In the past week, we’ve talked a lot about internet bullies. We’ve discussed where they can be found, how they operate, and what you can do to stop them, but let’s take a step back. The internet isn’t populated exclusively by jerks. In fact, there are plenty of examples of times when the good people of the internet have risen up to take a bully down a peg. The web has its own conscience, and every so often we get to see it swing into action. Here are five examples.
PR professional Justine Sacco was allegedly trying to be ironic when she tweeted “”Going to Africa. Hope I don’t get AIDS. Just kidding. I’m white!” Before boarding a flight to Johannesburg. The tweet, whatever its intentions, was picked up by a number of blogs and media outlets as an example blatant racism on the part of someone who really ought to have known better. By the time Sacco’s plane touched down in South Africa the internet had trended the hashtag #WhenJustineLands worldwide and pressured her employer into sacking her immediately.
When goth-pop starlet Natalia Kills decided to take out her personal frustrations on a hapless contestant on X-Factor New Zealand, the only thing she killed was her own career. Kills blasted contestant Joe Irvine for “copying” the style of her husband, New Zealand pop singer Willy Moon. Kills verbal assault on Irvine was so harsh it nearly reduced the hopeful to tears and that was enough to make the internet show its claws. Branded a bully on Twitter and Facebook, Kills and Moon quickly became the subject of a campaign to have them removed from their spots on the X-Factor judging panel. Kills and her husband were both quickly dropped from the program and have been on a seemingly endless apology tour ever since, but it seems like the internet just isn’t having it.
When Sean O’Brien was spotted by some club goers trying to have a dance in an LA nightclub he was photographed and mocked for his weight. A redditor posted the photo below along with the comment “Spotted this specimen trying to dance the other week. He stopped when he saw us laughing.” Why someone would take so much pleasure in preventing another person from enjoying life is difficult to say. Twitter user Cassandra Fairbanks (@CassandraRules) didn’t think it was very funny either, so she tweeted out in an effort to find “The Dancing Man.” The internet was able to locate Sean, who got the last laugh with his own dance party and a host of new internet fans and supporters.
The ALS Ice Bucket “Pranksters”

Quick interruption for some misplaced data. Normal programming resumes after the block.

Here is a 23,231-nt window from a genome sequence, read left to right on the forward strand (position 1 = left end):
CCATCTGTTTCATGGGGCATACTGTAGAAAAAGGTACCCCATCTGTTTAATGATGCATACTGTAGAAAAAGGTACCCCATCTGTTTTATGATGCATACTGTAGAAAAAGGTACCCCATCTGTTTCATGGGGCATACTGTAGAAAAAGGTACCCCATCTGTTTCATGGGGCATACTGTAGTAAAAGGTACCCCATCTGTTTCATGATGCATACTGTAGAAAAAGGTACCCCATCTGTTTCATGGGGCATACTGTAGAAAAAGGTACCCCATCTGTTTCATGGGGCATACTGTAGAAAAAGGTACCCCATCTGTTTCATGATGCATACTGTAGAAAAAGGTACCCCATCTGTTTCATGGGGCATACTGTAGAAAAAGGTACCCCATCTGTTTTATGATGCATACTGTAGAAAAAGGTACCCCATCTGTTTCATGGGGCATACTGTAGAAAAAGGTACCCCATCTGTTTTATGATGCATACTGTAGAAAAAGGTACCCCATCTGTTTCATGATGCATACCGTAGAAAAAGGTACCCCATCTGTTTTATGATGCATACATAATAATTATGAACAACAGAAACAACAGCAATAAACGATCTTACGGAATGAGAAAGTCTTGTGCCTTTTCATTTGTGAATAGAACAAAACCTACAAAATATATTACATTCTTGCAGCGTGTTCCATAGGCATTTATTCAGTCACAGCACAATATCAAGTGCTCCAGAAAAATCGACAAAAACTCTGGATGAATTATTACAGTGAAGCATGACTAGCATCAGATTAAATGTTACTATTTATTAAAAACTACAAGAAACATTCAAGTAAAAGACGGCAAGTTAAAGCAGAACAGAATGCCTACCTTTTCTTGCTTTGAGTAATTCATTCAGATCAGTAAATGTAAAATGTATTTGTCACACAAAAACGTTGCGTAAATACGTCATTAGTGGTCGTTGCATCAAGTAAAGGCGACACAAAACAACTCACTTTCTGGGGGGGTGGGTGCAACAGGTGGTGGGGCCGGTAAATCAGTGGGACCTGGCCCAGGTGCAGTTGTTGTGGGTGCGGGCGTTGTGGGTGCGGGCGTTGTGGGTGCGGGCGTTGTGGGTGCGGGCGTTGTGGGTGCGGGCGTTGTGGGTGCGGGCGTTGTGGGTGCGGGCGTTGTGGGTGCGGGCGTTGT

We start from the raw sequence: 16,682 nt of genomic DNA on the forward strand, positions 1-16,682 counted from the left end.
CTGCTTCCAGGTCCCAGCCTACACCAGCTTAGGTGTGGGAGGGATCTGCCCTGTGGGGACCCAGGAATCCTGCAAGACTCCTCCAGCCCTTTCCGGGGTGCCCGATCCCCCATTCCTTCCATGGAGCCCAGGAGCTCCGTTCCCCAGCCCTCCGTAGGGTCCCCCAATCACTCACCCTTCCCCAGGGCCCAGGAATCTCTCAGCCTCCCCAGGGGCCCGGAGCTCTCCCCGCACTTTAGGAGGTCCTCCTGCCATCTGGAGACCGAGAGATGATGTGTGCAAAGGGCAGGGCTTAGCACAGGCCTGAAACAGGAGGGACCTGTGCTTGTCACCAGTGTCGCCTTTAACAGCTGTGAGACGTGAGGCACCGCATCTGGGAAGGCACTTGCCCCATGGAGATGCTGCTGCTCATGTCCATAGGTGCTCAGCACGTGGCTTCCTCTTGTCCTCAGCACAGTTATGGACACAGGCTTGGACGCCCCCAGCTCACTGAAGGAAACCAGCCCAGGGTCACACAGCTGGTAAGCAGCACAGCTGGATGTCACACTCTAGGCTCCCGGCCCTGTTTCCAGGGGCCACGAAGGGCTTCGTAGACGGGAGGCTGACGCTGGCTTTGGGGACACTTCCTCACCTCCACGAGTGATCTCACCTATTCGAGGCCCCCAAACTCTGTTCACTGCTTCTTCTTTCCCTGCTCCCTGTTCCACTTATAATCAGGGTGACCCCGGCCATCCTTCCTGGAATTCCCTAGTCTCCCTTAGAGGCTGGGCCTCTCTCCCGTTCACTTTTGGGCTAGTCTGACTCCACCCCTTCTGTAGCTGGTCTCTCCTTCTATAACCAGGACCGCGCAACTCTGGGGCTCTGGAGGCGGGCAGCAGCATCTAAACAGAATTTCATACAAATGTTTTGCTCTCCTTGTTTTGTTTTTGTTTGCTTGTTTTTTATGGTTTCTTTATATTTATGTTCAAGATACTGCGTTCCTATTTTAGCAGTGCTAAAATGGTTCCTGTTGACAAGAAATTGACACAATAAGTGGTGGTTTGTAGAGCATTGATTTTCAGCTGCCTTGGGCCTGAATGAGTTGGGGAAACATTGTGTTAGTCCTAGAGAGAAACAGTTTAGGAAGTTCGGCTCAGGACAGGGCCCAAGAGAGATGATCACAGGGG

Remember the Ice Bucket challenge? A well-meaning meme designed to draw attention, as well as donations, to ALS? The meme caught fire last year with millions of internet users participating along with celebrities, YouTube stars, and business leaders. The campaign was a bona fide success, but of course, someone had to take it to a dark place. A group of bullies tricked an autistic teen into doing an Ice Bucket challenge, only they filled the bucket with human waste. They even filmed the whole thing with his own cell phone. The video went viral but the internet wasn’t as amused as the perpetrators and a campaign was quickly launched to identify the jerks responsible. Celebrities even jumped on board with Price Is Right host Drew Carey and lady who is afraid of childhood vaccines Jenny McCarthy each contributing $10,000 to a bounty for the bullies’ names. The perpetrators were quickly identified and punished.
Never doubt the power of a motivated mom with a Facebook account. Melissa Camus was understandably heartbroken when no one RSVP’d for her son Odin’s 13th birthday. Odin has Aspergers and has suffered bullying from peers at school. Not wanting to see her son disappointed Melissa took to Facebook with a simple request. She asked a local Facebook group to send her son birthday wishes or texts. The internet decided to do her one better. The campaign went viral and Odin received more than 5,000 birthday texts and nearly 11,000 birthday wishes via Twitter. Among those were personalized messages from his local team the Toronto Raptors, and messages from actor Elijah Wood and Property Brother Jonathan Scott. The city of Toronto even turned out hundreds of well wishers for Odin’s upgraded birthday bash at the Lakeview Bowling alley.
The internet can be a rough neighborhood. The ease of being annonymous allows people to give in to some of their worst impulses. However, the power of crowds and the innate good intentions of strangers can be just as powerful as the act of a single bully. It’s comforting to know that when push comes to shove, the internet community will stand up and do what’s right.